• Speaking of Casey, another difference that Pistons players have been getting used to is his calm demeanor on the sidelines. As Vince Ellis writes for the Detroit Free Press, the players have enjoyed Casey’s positive approach and the fact that he doesn’t direct outrage or disappointment on one player. For a team that is returning a large portion of the same roster, the change at coach may prove to make the largest difference this season.
  • Early returns for Brook Lopez‘s fit with the Bucks have been promising, as Jim Hoehn points out for The Associated Press. Lopez will provide a vast majority of his value on the perimeter as a floor-spacer to draw defenders away from the paint as Giannis Antetokounmpo looks to attack the rim. With the Bucks also adding Ersan Ilyasova and coach Mike Budenholzer, they are also looking to modernize their offense and become a true contender in the conference.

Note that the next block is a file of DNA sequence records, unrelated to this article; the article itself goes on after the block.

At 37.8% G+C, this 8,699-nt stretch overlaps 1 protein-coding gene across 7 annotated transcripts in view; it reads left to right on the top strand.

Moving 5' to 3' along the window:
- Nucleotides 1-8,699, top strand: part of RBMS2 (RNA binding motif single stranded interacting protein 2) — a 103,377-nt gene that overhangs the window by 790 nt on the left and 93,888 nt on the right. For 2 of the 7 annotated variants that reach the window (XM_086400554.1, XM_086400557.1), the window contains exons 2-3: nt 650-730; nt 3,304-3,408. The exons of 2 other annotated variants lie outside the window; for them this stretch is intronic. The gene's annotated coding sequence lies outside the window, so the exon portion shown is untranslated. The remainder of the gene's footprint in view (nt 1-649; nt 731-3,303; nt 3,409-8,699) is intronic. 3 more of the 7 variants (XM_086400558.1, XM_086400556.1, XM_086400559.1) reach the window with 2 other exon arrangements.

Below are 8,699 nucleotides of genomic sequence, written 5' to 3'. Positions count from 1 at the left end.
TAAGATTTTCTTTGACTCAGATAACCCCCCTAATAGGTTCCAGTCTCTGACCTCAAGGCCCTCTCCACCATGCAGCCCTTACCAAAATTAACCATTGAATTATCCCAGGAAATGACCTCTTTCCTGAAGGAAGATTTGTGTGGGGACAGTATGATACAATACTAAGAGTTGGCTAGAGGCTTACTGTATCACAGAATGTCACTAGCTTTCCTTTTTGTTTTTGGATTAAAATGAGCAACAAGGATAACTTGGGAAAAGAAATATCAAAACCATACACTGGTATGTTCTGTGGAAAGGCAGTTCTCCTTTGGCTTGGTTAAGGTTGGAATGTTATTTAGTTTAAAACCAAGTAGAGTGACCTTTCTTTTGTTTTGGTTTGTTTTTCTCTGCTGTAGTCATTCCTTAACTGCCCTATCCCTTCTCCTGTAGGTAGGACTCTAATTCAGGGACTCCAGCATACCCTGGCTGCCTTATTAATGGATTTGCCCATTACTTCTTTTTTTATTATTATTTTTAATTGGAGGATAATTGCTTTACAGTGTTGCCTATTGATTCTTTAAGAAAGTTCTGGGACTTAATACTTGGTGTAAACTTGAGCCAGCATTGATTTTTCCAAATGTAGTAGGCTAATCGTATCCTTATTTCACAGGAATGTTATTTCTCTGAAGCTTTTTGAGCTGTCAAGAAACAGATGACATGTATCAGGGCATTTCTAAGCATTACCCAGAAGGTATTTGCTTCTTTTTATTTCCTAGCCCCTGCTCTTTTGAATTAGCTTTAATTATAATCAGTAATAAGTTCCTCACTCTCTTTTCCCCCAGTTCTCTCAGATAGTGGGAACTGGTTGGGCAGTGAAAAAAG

• As he continues to build on a much-improved sophomore campaign in the league, Kris Dunn has impressed the Bulls (and specifically coach Fred Hoiberg) with his leadership. As Joe Cowley writes for the Chicago Sun-Times, Dunn’s solid play on the floor and control of the offense in preseason has been a bright spot for a Bulls team that is dealing with injuries and inconsistent defensive play.

Pistons Rumors: Drummond, Griffin, Jackson, Johnson

Pistons center Andre Drummond doesn’t plan to shoot a lot of threes but he’s thrilled that new coach Dwane Casey has given him the green light, as he told the Detroit Free Press. Casey believes if Drummond hits a couple of long range shots every game, it will create more space for everyone offensively. “The 3-point shot is something I’ve added six years ago,” he said. “I just never had a coach that allowed to me to shoot it. It’s something I’ve worked on consistently for a long time, so I guess now is my time to really showcase it.” Frontcourt partner Blake Griffin doesn’t want Drummond to stray from the basket too often.  “We still want to use Dre to his strengths because he’s one of the most dominant centers, one of the best finishers, one of the best rebounders,” Griffin said. “So it would be doing him a disservice to keep him away from the rim and doing the things he does best.”